Main image: Astana, the capital of Kazakhstan. About half of the country's 18 million people speak Kazakh. Credit: Alex J. Butler via Flickr, CC BY 2.0
Imagine if English wasn't the universal language of the internet. What if you couldn't read this article online except as a version mangled by Google Translate? And what if Alexa didn't understand anything you asked it? Now imagine that you got in touch with Google and Amazon and asked them to add English to their systems… and they said 'No thanks – do it yourself'.
Kazakh is a language spoken by around half of the 18 million people in Kazakhstan, a vast country in Central Asia that borders both Russia and China – and although it's vast, it's relatively sparse population means it can get overlooked by tech giants such as Google.
”As a commercial market Kazakhstan is not really interesting to Google because it doesn't generate the right amount of money out of advertising,” says Rauan Kenzhekhanuly, founder of the nonprofit WikiBilim Public Foundation, who in 2011 set up a Kazakh language version of Wikipedia, a huge initial act of translation that was to prove critical.
He's since been the driving force behind an attempt to boost Kazakh in online machine translation tools. ”It's very important for small languages to be able to give access to any website, and to translate websites and articles in your language,” he says, before underlining just how endemic English and Russian are as a written language in Kazakh. ”At university, even if you study Kazakh literature and language you'll be obliged to find textbooks in Russian or English.”
Google's ambivalence towards cultures on the margins is pretty standard behavior, and perhaps understandable. A few years ago the Faroe Islands petitioned Google to include the Faroe Islands – home to just 30,000 people – on Google Street View, then used sheep to make it happen.
Lost in translation
To be fair to Kazakhstan, it's taken some drastic steps to meet the world halfway. After getting 7,000 articles in Kazakh on Wikipedia, Kenzhekhanuly spearheaded a project to boost that to 210,000 to please Google.
”We started to communicate with Google, but they explained that they don't really do anything to bring minor languages into the Google Translate service,” he says. ”They said that it's up to you – you have to provide us with tons of text – and they asked for 10,000 articles.”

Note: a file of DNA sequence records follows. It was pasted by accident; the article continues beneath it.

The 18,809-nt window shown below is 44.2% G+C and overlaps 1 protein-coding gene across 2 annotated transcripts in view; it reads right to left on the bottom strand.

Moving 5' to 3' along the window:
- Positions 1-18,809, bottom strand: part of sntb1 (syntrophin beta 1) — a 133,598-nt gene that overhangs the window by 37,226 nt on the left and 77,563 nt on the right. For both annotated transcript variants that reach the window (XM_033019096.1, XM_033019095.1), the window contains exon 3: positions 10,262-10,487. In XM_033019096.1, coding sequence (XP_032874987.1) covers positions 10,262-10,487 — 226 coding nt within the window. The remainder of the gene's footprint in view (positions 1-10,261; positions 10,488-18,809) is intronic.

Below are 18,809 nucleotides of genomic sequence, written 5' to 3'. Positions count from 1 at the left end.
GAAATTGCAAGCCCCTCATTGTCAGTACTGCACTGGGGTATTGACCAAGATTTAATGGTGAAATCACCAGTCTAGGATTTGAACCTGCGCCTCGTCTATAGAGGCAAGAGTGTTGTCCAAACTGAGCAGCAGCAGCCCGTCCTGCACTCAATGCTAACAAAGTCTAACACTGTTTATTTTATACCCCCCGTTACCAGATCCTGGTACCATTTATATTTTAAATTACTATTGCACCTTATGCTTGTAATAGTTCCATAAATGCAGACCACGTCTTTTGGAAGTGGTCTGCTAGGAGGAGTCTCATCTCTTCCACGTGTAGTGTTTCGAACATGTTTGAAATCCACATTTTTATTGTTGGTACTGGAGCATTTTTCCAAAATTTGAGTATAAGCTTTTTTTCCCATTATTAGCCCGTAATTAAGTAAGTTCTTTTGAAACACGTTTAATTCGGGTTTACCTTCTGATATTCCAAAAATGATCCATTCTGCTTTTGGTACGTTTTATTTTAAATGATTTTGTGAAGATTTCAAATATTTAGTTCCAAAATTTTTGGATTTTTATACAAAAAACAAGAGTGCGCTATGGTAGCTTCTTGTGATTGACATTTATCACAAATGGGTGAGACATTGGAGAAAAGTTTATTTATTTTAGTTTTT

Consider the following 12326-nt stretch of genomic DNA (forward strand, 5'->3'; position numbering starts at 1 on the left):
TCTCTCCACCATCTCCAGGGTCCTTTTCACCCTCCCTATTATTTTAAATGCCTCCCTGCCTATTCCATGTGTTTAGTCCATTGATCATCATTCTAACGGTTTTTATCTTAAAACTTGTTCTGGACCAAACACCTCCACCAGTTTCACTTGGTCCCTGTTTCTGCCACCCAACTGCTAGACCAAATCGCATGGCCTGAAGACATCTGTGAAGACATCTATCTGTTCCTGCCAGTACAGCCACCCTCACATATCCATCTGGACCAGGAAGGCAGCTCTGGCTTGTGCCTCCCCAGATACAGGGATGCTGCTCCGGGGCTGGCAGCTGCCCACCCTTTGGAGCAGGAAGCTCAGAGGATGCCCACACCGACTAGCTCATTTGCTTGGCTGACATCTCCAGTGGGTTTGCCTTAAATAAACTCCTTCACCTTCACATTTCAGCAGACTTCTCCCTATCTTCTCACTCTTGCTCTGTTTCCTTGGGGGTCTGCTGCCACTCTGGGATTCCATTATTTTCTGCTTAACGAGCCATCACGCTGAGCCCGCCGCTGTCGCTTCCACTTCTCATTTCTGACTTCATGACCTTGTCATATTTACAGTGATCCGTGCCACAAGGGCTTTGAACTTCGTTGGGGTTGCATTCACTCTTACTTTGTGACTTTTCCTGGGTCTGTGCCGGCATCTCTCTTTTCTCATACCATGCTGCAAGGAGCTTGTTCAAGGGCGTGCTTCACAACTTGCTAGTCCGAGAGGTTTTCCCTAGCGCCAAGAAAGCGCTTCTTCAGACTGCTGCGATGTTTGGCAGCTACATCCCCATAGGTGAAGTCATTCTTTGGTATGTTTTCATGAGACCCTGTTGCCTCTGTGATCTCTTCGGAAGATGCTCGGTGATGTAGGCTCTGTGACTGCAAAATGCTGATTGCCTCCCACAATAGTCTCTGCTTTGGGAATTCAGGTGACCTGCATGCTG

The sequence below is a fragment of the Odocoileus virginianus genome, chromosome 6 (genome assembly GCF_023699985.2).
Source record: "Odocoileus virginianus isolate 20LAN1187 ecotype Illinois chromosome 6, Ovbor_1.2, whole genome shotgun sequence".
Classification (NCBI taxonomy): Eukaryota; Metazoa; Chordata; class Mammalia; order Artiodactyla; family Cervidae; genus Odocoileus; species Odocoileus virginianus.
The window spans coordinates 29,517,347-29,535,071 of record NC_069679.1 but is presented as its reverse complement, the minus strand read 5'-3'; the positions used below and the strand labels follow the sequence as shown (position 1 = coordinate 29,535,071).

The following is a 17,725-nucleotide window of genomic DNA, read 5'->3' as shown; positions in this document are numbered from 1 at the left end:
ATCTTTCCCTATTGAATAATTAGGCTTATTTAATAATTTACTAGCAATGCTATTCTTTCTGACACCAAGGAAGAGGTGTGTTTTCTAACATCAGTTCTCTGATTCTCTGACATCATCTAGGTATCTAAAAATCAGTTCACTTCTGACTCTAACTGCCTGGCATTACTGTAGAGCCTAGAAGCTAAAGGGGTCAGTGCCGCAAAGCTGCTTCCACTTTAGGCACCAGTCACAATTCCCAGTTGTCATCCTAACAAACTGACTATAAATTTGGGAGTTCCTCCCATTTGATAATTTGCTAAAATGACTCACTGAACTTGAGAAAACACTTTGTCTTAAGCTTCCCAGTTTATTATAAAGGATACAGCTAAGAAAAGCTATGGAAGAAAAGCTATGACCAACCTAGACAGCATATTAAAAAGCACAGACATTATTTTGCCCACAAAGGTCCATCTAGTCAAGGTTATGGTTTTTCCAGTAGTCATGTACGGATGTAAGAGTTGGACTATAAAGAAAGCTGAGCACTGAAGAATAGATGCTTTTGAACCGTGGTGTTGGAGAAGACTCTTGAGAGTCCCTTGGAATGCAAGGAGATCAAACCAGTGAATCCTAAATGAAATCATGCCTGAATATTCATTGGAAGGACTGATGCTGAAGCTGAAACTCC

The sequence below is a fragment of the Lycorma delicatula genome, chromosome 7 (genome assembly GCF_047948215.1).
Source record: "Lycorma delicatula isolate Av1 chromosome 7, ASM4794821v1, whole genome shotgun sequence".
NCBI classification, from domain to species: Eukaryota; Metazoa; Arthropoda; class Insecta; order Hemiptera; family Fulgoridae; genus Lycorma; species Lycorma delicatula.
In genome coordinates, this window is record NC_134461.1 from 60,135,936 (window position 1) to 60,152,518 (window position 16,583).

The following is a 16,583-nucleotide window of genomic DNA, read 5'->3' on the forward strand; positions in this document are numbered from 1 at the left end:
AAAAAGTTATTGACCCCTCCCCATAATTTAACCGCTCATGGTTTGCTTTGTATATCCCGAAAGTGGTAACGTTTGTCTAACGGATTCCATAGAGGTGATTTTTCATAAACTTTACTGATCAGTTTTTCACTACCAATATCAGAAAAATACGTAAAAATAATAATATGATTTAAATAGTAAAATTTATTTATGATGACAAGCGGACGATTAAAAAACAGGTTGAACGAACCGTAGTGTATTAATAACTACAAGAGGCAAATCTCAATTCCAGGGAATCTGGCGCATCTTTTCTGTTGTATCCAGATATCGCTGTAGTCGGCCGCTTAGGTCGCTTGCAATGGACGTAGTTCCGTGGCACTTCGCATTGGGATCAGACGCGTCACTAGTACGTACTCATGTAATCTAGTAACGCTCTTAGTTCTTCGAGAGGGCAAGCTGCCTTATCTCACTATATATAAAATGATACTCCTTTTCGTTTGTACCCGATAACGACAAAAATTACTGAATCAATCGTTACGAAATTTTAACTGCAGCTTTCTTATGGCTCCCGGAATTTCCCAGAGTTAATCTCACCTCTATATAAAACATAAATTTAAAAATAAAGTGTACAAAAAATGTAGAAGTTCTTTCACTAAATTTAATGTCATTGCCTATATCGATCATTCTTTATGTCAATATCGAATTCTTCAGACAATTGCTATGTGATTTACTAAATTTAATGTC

After far surpassing that figure for mirror translations from Kazakh into English (and back) thanks to the work of 350 volunteers in Kazakhstan, Google's system was able to build its first translations. Kazakh is now available as a simple text-to-text system on Google Translate, though it won't translate entire websites, spoken Kazakh, nor translate via a camera using the Google Translate app (which is mostly used for translating menus).
As easy as ABC
There is one more rather drastic step that Kazakhstan has taken to make its language easier to integrate into the wider world: it's changing its entire alphabet. Working on the presumption that the Russian Cyrillic alphabet used to write Kazakh is both a hangover from rule by the USSR, and off-putting to English-speaking visitors, in 2017 the government announced plans to transit to using the Roman alphabet completely by 2025.
It's already being used in schools, which is no surprise since the decree read: “For the sake of the future of our children we should make this decision and create it as a condition of entry for our wider global integration.”
Despite Kazakhstan’s linguistic concessions to the tech world, advances in machine translation will lessen translation issues in the very near future. Having been part of the USSR for 55 years until 1991, what Kazakhstan is partly fighting against in linguistic terms is the continued domestic dominance of the Russian language; which is ironic, because just this summer a British company was the first to crack the historically tricky Russian-to-English translation.